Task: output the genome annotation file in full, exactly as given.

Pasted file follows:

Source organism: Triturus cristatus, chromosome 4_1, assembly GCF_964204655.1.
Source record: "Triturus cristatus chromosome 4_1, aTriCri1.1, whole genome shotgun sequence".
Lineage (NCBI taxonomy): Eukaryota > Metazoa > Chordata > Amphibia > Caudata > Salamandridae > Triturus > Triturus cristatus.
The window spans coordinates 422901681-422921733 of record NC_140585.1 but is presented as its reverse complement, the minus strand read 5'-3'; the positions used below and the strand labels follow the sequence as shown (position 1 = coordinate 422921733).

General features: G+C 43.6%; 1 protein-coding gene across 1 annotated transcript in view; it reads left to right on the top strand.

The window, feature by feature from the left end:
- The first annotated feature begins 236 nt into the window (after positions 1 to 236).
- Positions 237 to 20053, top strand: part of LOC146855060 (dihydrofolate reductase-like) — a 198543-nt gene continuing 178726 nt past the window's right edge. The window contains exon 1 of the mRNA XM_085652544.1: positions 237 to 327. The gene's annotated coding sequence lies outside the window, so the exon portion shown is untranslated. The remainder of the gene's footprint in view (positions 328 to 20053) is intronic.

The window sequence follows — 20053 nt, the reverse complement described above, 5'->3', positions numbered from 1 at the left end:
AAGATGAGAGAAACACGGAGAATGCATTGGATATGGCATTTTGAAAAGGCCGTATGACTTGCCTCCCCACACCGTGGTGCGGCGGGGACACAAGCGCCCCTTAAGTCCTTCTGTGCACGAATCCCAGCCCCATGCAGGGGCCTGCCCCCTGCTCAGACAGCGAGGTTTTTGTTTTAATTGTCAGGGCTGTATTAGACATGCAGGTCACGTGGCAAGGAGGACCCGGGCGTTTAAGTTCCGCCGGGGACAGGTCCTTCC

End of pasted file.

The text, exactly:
Source organism: Triturus cristatus, chromosome 4_1, assembly GCF_964204655.1.
Source record: "Triturus cristatus chromosome 4_1, aTriCri1.1, whole genome shotgun sequence".
Lineage (NCBI taxonomy): Eukaryota > Metazoa > Chordata > Amphibia > Caudata > Salamandridae > Triturus > Triturus cristatus.
The window spans coordinates 422901681-422921733 of record NC_140585.1 but is presented as its reverse complement, the minus strand read 5'-3'; the positions used below and the strand labels follow the sequence as shown (position 1 = coordinate 422921733).

General features: G+C 43.6%; 1 protein-coding gene across 1 annotated transcript in view; it reads left to right on the top strand.

The window, feature by feature from the left end:
- The first annotated feature begins 236 nt into the window (after positions 1 to 236).
- Positions 237 to 20053, top strand: part of LOC146855060 (dihydrofolate reductase-like) — a 198543-nt gene continuing 178726 nt past the window's right edge. The window contains exon 1 of the mRNA XM_085652544.1: positions 237 to 327. The gene's annotated coding sequence lies outside the window, so the exon portion shown is untranslated. The remainder of the gene's footprint in view (positions 328 to 20053) is intronic.

The window sequence follows — 20053 nt, the reverse complement described above, 5'->3', positions numbered from 1 at the left end:
AAGATGAGAGAAACACGGAGAATGCATTGGATATGGCATTTTGAAAAGGCCGTATGACTTGCCTCCCCACACCGTGGTGCGGCGGGGACACAAGCGCCCCTTAAGTCCTTCTGTGCACGAATCCCAGCCCCATGCAGGGGCCTGCCCCCTGCTCAGACAGCGAGGTTTTTGTTTTAATTGTCAGGGCTGTATTAGACATGCAGGTCACGTGGCAAGGAGGACCCGGGCGTTTAAGTTCCGCCGGGGACAGGTCCTTCC